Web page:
Posted by Mariyam Raza Haider
29-year old Fatima*, a resident of Ghaziabad, Uttar Pradesh, is a middle-school teacher, who struggled to find a job for nearly six months, last year. Despite clearing all steps in the interview processes, two private schools in the city offered her position on the condition that she removes her hijab within the school premises.
This form of racism and Islamophobia against hijab-wearing women has been on the rise, not just in India but worldwide. Hence, the unanimous message of solidarity that the women of New Zealand, including their Prime Minister, Jacinda Ardern sent by donning
There has been
There has been a systemic othering of Muslim women who choose to cover their heads, in different parts of the world.
The hijab is and should be a personal prerogative of the woman wearing it. Turning a personal choice into a political one, ardently invites public scrutiny and non-appropriate views. It takes away the agency from Muslim women to find comfort and confidence in their life choices. The question that needs to be constantly highlighted thus is the autonomy of a woman to make a well-informed decision. Neither the state nor the religion should have the right to govern it.
In the same vein, it is crucial to highlight the case of Iranian human rights activist and lawyer, Nasrin Sotoudeh, who earlier this month was sentenced to 38 years in prison and 148 lashes, on charges of conspiring against national security. An outspoken advocate of personal liberties, Nasrin in 2018, defended women who removed their head scarves publicly during a movement termed ‘Girls of Enghalab Street’ while protesting against the mandatory hijab law in Iran. Along with Nasrin, countless Iranian women activists, over the past years, have been subjected to police harassment, legal intimidation, imprisonment and even exile, for raising their voices against the discriminatory law.
The hijab then becomes a tool for political manipulation and moral policing. When a personal choice is turned into a political one, the entity of the woman is objectified, erasing her background narrative. Her upbringing, her cultural and social set up, her manner of faith and practice, her comfort and above all, her voice, are blanketed under a singular identity.
We view hijabi women through a pre-conceived, judgemental notion, adding to the existing Islamophobic stereotypes. Non-hijabi women, on the other hand, are also judged for having attributes associated as ‘western’ within their communities. The point that begs to be highlighted in both these cases, is the need to accept a woman’s autonomy over her body. Hijab or no hijab has to solely be the woman’s prerogative, devoid of any duress.
I was raised in a Muslim family and have lived through my share of judgement from within the community on clothing choices. There is a clear expectation to dress modestly, to represent an ‘ideal Muslim’ woman in the larger diaspora. Growing up, while hijab was not an expectation, wearing short dresses was not acceptable either. In later years, my Muslim identity has been questioned for not wearing a hijab too. “You’re a Muslim? Don’t look like one”, has been a characteristic remark that I’ve heard on several occasions from European friends. At the same time, there has also seen a surge of Muslim girls as young as two years old being made to wear hijabs. All these examples are emblematic of patriarchy’s stronghold in dictating upon women’s choices and myopic representations of Muslim women.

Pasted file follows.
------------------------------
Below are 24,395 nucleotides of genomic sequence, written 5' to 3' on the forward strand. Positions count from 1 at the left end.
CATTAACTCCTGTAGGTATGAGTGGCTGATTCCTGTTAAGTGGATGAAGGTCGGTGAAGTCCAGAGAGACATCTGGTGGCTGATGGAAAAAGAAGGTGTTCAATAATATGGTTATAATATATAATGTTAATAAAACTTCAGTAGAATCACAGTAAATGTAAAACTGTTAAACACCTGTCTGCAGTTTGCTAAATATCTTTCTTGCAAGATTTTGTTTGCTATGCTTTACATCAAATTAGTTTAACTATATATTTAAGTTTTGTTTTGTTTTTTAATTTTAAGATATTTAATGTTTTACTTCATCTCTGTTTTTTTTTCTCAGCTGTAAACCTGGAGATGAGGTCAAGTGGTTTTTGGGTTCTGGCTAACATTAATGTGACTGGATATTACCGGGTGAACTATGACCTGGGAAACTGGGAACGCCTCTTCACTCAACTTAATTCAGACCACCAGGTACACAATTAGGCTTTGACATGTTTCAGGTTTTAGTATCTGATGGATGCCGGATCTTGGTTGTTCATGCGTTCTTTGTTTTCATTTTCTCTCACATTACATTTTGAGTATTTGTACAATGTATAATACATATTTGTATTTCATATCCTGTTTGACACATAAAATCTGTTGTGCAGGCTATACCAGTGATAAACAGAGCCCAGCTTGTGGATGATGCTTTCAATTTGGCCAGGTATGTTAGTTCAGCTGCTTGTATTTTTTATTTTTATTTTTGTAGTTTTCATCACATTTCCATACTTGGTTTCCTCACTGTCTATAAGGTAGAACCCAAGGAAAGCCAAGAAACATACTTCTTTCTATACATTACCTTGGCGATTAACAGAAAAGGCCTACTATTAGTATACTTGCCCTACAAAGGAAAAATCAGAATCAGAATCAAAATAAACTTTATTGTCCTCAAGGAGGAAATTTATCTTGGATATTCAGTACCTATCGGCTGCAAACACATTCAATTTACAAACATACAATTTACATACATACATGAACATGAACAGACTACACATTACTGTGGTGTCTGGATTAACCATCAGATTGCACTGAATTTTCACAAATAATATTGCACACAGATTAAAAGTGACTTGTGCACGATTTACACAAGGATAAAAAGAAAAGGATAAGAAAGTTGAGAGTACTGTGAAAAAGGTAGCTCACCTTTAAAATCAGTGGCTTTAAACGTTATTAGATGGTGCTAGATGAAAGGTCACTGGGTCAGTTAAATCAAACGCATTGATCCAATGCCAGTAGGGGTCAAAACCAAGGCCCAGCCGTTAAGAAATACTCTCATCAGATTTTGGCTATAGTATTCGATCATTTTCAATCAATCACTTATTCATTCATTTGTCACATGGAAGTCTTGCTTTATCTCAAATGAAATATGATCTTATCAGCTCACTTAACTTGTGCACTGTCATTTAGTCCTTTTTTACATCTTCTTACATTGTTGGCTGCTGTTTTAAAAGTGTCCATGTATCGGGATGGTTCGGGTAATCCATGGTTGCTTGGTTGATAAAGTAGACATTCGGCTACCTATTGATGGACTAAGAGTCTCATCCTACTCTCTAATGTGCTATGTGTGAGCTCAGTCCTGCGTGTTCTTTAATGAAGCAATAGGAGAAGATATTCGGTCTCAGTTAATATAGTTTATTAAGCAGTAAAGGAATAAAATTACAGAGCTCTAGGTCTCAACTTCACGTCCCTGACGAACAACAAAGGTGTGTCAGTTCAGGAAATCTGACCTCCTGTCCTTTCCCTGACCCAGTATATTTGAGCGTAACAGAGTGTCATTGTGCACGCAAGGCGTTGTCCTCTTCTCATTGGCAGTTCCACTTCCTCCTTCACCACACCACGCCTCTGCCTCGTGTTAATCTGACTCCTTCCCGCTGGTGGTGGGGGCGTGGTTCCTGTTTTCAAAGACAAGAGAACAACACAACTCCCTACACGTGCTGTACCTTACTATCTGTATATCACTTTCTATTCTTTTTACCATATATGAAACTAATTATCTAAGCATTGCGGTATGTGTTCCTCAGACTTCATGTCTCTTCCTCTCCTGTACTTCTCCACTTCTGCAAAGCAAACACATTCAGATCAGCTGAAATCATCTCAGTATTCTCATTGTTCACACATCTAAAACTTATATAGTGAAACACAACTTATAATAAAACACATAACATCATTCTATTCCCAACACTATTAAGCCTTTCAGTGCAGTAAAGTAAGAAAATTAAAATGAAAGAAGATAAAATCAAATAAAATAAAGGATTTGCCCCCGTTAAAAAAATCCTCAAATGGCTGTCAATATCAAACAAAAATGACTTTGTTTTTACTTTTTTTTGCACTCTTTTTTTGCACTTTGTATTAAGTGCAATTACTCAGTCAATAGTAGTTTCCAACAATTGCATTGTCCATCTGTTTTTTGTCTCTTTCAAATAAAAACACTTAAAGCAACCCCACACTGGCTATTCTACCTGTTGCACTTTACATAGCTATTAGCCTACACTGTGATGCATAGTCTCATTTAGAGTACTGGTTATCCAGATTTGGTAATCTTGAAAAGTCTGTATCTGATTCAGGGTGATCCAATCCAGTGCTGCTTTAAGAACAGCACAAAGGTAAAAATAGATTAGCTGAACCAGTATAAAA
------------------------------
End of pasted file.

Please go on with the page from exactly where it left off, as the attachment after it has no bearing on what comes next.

When a personal choice is turned into a political one, the entity of the woman is objectified, erasing her background narrative.
There is a conditioning of how a Muslim woman should or should not be. Her physical appearance, her social behaviour, career and personal choices, are subjected to societal scrutiny, which then leads to self-censorship. In a recent piece on India’s Muslim middle class, the case of corporate lawyer Bushra Shad and her dilemma with wanting to wear the hijab at the age of 30, primarily stemmed from the prejudice and narrow-mindedness that people carry around hijabi women. Often imposing a form of dual identity that one lives with in order to not get caught in cultural and religious cross hairs.
Freedom from coercion is what feminism stands for. A woman can actively choose to wear or not to wear the hijab. Commentators should understand that every Muslim woman’s experience can be different, and reacting to her choice of attire sans context, is ignorant
Being a Muslim woman is not a monolith. A fact that is now more than ever being represented by Muslim women internationally including, current US Congresswomen Ilhan Omar and Rashida Tlaib, who represent a pluralistic approach while following the same faith. In times of rising right-wing nationalism and intolerance towards minorities, it has become more important, to educate ourselves, go deeper into contexts, nurture syncretic environments and respect diversity in every aspect.
Intersectional feminism allows room for all, a space for everyone’s stories and experiences. One might not agree with another’s choice, but that is no reason for discrimination. In the words of feminist poet Audrey Lorde, “It is not our differences that divide us. It is our inability to recognise, accept, and celebrate those differences.”
*Name changed to protect identity.
Mariyam Haider is an independent researcher and writer based in South Asia. Her work focuses on the intersectionality of civil rights, feminism, and international political discourse.
Featured Image Source: Times Now